After a day and a half without sleep, I arrived at a bare patch of land in Lockport. It was a place that they laughingly called a "recruit training" camp. As we passed the encampment, they literally threw me off the train.

I rolled down the embankment, right at the feet of sergeant Michael Brennan. He picked me up and said with a big leprechaun grin, "Welcome to the army Boy-o;" that, as he was unlocking my handcuffs.

Most of the belligerence had been beaten out of me. I had finally accepted that my life in Five Points was over. And that for better or worse, my wife was now in the clutches of a guy whose only aim was to humiliate me. Killing him in creative ways was the only thought that was keeping me going.

I grieved for Molly. She couldn't write. So, we weren't going to be exchanging any flowery love letters. None of my friends could read, or write either. So, it was pointless to try to hold on to my old life. I might as well be on the moon as far as she was concerned. I hoped she was alright. I feared she wasn't.

I am one very tough Mick. But I cried a lot in the deepest, darkest hours of the night. It was SO unfair. I told God that he could forget about seeing me at the Pearly Gates. Because, any deity that would let this happen was no friend of mine.

I coped because I knew that there would be vengeance at the end of my rainbow. And the Devil was my Master. My heart was hard, and cruelty was my best mate. Molly was too good for me now.

Brennan dragged me off to a filthy collection of tents. Three guys were in the nearest one. None of them looked any happier to be there than I was.

He said, "I'll be givin' you lads a bunk-mate, make him feel right at home."

That must have meant beat the shit out of the Mick.

Like I said, I'm a good fighter. I got plenty of practice growin' up in the Points. I'm short. But, I have a neck like a bulldog and the rest of me is thick and powerful. I can also take a punch. That's because my skull is thick and Irish and I'm an ugly wall of muscle. I didn't go out of my way to get that way. It was just handed down through generations of Hibernian potato excavators.

I reached an understanding with those boys; once they had been revived. Hence, I had my pick of places to spread my new army blanket. There was also more room. Since, they had to send the one whose jaw I broke, home. He thanked me profusely for getting him out.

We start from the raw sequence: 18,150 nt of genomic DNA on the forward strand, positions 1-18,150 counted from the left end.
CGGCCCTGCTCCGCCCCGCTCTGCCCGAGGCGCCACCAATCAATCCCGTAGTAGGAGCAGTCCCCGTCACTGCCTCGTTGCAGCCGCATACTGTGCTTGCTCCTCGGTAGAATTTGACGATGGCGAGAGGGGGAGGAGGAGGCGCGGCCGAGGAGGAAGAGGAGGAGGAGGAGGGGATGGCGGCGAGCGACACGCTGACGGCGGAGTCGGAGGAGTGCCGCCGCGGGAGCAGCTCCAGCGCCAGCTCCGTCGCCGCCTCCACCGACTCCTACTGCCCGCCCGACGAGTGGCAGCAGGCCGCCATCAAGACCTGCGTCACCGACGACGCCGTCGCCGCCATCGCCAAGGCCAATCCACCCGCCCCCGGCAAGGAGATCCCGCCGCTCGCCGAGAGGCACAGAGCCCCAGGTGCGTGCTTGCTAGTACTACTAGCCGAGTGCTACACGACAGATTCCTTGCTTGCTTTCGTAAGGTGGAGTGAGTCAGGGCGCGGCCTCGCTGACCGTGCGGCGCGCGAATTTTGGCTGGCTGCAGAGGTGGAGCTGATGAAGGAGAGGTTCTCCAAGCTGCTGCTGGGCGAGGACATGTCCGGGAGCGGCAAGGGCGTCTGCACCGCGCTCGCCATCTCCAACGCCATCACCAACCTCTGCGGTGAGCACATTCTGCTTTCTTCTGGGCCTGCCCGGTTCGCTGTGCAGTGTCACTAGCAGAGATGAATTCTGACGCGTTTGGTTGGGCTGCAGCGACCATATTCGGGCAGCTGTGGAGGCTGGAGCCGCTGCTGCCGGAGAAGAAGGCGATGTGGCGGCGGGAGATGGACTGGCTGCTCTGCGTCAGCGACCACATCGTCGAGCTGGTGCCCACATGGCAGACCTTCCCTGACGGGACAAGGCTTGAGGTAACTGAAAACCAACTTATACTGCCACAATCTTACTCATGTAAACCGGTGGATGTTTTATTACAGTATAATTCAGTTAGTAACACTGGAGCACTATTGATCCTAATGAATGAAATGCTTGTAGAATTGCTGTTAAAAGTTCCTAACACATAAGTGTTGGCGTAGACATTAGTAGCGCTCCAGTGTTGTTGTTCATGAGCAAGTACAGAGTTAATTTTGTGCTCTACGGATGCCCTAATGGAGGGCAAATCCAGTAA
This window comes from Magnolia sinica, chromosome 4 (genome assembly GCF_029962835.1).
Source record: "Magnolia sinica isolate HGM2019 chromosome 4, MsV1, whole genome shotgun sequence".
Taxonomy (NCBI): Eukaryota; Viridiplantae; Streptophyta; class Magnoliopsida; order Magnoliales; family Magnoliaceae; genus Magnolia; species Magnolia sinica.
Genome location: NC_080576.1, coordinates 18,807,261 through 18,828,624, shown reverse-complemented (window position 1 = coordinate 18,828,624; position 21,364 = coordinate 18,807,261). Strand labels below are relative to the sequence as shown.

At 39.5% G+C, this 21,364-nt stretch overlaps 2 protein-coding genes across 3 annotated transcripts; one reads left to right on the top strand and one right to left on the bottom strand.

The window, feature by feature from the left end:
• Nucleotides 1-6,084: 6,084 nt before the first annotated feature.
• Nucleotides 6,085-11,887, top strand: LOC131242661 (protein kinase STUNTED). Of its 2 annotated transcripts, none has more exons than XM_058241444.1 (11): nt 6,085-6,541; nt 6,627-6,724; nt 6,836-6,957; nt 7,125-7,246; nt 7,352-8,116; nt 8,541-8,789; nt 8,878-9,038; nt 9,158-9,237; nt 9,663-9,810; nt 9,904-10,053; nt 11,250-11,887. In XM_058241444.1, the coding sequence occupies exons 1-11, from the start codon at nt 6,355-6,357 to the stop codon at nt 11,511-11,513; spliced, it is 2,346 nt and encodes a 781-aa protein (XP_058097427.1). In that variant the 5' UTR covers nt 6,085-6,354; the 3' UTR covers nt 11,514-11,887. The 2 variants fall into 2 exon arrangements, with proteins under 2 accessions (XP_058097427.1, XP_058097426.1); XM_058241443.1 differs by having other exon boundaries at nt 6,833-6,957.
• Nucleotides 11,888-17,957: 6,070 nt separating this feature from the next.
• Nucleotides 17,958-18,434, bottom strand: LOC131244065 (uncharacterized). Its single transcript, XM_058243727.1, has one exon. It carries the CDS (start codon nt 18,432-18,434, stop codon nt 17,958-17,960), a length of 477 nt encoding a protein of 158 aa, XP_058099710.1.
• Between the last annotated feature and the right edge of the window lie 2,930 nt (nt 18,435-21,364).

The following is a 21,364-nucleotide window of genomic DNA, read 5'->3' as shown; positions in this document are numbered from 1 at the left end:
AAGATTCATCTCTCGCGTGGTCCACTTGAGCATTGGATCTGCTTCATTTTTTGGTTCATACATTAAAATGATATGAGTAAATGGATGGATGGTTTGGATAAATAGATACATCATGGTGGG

I could barely sit on a horse, let alone ride one. The only horses that I had encountered in the Points were pulling carts. And I hadn't fired a gun. They fixed all that in the four weeks before we were shipped down south. In the meantime, I fell off a lot of horses.

I hated the horses. Most of us were drafted from the City itself. So, I had plenty of company falling off the things. But I adored the gun. I've got a steady hand and I love the power a gun gives you. By the end of the month I could regularly hit a target at 300 yards. They hung a sharpshooter medal on me and then shipped me south.

***** That was how I came to be sitting on a moth-eaten nag in Northern Virginia; in the spring of 1865. The Second Mounted Rifles, better known as The Governor's Guard, were not the hoity-toity cavalry. We were a collection of shantytown misfits trained to ride to the party.

We fought on foot; like infantry. So, I was toting a 58-caliber Springfield rifle with an almost two-foot bayonet, instead of a sword and a fancy Sharps carbine. Colonel Fisk, was our commander. He was a fellow who got crosswise with his superiors a lot. In short, he was just like me.

The guy who'd made me sign the paper was in charge of the whole Brigade. I liked Wesley Merritt. He could fight. And, unlike Custer, he seemed to care whether the rest of us got killed.

For some reason, he liked me too. He made me a sergeant. Here I was, twenty years old and bossin' around a bunch of older guys in my troop.

Sometimes, I'd run into a trooper who didn't hear so well. That's where my bareknuckle skills came in handy. In the two years after I was coerced into the army I never lost a fight. Eventually the whole troop came to respect me, even if I was a kid.

We were in some real battles, Spotsylvania, Cold Harbor, Petersburg. But, the generals didn't know how to use us. We were too much like the cavalry, to be trustworthy as infantry. And we were way too untrained to be much good in a cavalry fight. Most of the time we just scouted and guarded the backs of the people who were doing the actual fightin'.

What was particularly unfair about my situation, was the fact that all the other boys got time off to go back and see their folks. I never did. It was Merritt's doing. He knew I would run away if he ever let me out of camp. He was right.

The guy who'd been drafted before me was something of a friend. His name was John Blake and he was a good steady guy, quiet, decent and trustworthy. He'd been a mechanic on the docks before he'd been ripped out of his life. His wife Nelly, was an Irish lass, and he loved her as much as I loved Molly.